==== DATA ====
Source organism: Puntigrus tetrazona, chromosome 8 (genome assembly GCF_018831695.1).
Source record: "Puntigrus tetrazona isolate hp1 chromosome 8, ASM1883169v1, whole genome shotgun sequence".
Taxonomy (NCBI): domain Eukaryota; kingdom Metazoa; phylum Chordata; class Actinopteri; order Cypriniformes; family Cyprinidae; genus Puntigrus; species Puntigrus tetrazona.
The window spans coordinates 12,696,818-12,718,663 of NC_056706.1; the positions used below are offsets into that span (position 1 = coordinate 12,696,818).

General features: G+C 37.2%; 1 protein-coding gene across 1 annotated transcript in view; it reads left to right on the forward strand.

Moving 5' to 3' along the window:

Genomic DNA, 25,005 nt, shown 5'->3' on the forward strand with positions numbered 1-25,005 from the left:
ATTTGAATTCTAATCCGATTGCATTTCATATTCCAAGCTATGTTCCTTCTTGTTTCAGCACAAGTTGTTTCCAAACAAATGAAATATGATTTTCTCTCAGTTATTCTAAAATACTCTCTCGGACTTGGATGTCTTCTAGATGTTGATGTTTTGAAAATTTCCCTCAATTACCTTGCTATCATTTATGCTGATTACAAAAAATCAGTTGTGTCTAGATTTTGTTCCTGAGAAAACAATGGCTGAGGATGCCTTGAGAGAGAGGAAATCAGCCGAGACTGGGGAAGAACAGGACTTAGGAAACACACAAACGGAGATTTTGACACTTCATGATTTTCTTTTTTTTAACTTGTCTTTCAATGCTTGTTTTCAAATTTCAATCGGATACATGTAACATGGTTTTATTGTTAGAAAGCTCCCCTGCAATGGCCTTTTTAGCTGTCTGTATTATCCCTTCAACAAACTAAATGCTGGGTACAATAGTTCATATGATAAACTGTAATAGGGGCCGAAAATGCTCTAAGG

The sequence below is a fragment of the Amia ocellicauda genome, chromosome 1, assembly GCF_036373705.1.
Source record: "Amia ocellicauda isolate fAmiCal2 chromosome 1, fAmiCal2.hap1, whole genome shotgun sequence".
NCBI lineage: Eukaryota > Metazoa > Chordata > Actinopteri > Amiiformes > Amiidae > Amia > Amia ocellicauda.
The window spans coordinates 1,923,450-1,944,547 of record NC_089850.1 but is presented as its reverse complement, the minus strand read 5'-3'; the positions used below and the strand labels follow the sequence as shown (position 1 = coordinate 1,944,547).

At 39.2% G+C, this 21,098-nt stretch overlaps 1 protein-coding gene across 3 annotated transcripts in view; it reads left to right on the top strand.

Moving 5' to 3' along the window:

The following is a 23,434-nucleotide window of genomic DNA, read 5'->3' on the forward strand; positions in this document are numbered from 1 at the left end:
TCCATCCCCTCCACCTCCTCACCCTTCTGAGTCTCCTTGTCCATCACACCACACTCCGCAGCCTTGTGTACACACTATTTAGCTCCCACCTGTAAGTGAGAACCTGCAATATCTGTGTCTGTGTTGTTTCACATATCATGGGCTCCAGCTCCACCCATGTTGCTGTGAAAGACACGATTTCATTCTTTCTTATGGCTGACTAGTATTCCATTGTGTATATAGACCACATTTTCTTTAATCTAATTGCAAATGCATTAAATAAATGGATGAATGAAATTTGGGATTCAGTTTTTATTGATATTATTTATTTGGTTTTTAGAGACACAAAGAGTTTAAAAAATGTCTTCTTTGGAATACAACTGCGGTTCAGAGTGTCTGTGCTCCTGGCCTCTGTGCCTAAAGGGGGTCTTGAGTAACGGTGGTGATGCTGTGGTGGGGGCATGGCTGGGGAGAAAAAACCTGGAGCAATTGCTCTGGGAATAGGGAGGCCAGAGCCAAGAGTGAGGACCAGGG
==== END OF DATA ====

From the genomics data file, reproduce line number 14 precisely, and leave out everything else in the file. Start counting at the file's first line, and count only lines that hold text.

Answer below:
Moving 5' to 3' along the window: